At 5 p.m. on Sunday nights in a Rogers Park bar, about 40 people drink, tell stories and laugh together. This is a common situation for a bar, but here, everyone is gathered for church.
Gilead Church Chicago is a Christian worship service held in the Buffalo Bar at Heartland Cafe, off the Morse Red Line stop. It’s a place created to “Tell your stories, share good food and worship beautifully,” according to the Gilead Church Chicago website.
Gilead was officially established in 2016 by its current pastors, Vince Amlin and Rebecca Anderson, both 36. While attending the University of Chicago, they became friends and later graduated with degrees in ministry. They dreamed about starting their own church and years later that dream became a reality.
Amlin said the church is a unique organization for a unique group of people.
“Being in a bar, it wasn’t the original thought, but it feels like it was because it’s so much of who we are now … we always wanted to have it in a nontraditional space,” Amlin said. “We wanted to be a church that reaches out to people that wouldn’t normally walk into church or would be turned off by that or have been turned away by churches in the past or have dismissed that way of religion.”
According to Amlin, the idea of Gilead was in the works for three years after he and Anderson finished college, but it didn’t begin until about a year ago.
“It went from, ‘What if we did this?’ to, ‘What would it actually look like?’ to, ‘I think we are going to do this.’ We just had this dream and the more we talked about it, the more excited we got and wanted it to happen,” Amlin said.
Anderson said the church’s name came from the Book of Jeremiah, which speaks about the distribution of resources to all people, abundance and healing.
“Because this is a new church, I get to meet new people anytime and anywhere,” Anderson said. “This gives me so much joy and lets me know that this is the work I am called to do … building connections just might make an impact.”
Even though Gilead is a worship service for a Christian organization, Anderson said the church welcomes and accepts all groups of people from all religious backgrounds into its community.
“The mission is making a space for people to gather, especially people that were told or made to feel that church is not for them,” Anderson said.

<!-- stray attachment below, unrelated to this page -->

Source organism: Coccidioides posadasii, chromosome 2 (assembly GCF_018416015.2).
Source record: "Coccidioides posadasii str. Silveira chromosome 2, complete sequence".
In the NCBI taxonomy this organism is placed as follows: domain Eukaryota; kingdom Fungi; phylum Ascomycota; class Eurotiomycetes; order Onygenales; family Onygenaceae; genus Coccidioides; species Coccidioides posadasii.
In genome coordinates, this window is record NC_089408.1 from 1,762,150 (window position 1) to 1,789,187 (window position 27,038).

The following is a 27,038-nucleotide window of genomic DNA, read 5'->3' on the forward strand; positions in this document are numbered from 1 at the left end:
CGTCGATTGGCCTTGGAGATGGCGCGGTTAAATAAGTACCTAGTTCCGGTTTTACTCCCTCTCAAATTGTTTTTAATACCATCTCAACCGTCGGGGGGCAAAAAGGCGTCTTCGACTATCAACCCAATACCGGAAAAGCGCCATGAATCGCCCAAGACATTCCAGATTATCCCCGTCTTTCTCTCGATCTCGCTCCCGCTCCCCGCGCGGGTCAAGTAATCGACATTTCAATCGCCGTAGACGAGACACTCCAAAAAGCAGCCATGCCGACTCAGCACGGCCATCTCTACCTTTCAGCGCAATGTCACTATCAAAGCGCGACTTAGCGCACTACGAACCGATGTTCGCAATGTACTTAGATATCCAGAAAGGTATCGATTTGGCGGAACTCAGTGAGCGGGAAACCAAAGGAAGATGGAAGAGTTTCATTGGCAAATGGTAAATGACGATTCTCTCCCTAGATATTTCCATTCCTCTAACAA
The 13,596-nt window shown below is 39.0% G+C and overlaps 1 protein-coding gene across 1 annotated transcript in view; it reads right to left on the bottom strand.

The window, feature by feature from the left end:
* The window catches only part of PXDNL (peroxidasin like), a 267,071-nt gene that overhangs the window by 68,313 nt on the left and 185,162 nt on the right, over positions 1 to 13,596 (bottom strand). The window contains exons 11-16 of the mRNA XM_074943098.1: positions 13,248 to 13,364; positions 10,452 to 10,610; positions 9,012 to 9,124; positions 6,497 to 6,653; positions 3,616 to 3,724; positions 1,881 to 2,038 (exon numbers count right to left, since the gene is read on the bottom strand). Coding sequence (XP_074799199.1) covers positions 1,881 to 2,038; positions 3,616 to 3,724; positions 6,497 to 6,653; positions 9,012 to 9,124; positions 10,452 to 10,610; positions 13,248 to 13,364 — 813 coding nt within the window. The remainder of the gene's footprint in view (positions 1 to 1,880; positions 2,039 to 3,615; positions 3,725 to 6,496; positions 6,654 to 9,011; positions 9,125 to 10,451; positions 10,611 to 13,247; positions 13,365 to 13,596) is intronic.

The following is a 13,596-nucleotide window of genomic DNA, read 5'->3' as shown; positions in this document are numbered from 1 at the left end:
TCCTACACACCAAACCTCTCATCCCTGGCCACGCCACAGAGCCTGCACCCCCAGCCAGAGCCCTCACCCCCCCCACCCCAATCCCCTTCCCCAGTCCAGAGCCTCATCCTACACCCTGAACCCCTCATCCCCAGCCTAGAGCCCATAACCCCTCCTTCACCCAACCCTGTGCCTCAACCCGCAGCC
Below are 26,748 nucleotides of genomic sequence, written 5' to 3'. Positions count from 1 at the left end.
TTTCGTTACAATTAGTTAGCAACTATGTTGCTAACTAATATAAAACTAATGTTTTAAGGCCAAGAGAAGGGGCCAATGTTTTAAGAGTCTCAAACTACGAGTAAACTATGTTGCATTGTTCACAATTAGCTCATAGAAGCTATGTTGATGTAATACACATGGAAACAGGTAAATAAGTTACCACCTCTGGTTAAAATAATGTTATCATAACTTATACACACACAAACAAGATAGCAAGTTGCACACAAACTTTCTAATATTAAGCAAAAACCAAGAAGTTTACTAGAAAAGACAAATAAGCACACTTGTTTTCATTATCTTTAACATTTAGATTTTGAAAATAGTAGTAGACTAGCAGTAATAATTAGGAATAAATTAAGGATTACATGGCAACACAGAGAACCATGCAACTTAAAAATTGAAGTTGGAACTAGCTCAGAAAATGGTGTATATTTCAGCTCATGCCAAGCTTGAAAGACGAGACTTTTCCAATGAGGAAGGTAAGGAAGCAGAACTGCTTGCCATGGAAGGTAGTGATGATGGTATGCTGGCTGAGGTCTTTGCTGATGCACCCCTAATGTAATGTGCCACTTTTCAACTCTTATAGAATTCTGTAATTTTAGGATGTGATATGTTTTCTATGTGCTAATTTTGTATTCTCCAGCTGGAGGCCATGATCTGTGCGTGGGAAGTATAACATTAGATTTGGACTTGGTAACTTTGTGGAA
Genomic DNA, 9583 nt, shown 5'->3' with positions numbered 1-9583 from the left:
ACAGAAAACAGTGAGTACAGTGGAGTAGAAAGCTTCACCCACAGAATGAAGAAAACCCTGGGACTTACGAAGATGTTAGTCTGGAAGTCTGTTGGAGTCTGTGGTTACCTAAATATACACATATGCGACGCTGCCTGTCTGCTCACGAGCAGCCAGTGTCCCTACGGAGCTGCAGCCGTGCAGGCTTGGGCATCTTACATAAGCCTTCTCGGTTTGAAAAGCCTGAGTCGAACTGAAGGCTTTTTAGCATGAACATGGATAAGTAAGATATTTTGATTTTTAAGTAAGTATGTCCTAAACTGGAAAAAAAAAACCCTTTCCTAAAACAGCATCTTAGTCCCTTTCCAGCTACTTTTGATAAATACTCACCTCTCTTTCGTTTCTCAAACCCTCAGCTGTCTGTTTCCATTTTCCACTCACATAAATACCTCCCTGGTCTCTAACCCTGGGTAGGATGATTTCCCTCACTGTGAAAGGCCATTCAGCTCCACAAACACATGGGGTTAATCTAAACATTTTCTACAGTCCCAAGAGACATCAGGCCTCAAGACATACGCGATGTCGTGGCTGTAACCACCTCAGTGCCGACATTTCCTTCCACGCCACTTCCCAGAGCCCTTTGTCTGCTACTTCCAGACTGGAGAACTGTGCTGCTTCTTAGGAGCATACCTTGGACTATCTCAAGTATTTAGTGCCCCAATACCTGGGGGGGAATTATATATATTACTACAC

Each of Gilead’s services are composed of poetry, storytelling, a variety of music and communion. At Gilead, communion is open to everyone who wishes to participate.
In addition, Gilead organizes events within the community. “Know and Be Known Dinners” are held at the homes of volunteers to encourage churchgoers to gather in an even more personal setting. Loyola alumna Krista Damico, 36, recently hosted one of these dinners.
“I literally opened my house to strangers, and [Gilead] gave me a way to do that. It’s all about the community and the people,” Damico said.
Damico also attends St. Gertrude’s Church in Edgewater for Catholic Mass on Sunday mornings. She said she appreciates the opportunity to be involved in different types of worship as well as the smaller, personal setting of Gilead.
“The thing that’s different about this is the space … the attitudes of the people in charge, and what’s asked or required of people,” Damico said. “They are remarkably meet-you-where-you-are. They’re not demanding certain things or certain beliefs. They are asking for good intention and an openness.”
Ellen Wessel, one of the church’s attendees, said although she isn’t religious, she enjoys attending and participating in the community Gilead creates.
“When I’m here [Gilead], it’s a little Jesus-heavy for me. But there’s too much love here to not feel something,” Wessel said. “They embrace the messiness of being a human being, and there isn’t a judgement when you are here at all.”
Gilead services are on Sundays at 5 p.m. in Buffalo Bar at Heartland Cafe (7006 N. Glenwood Ave.).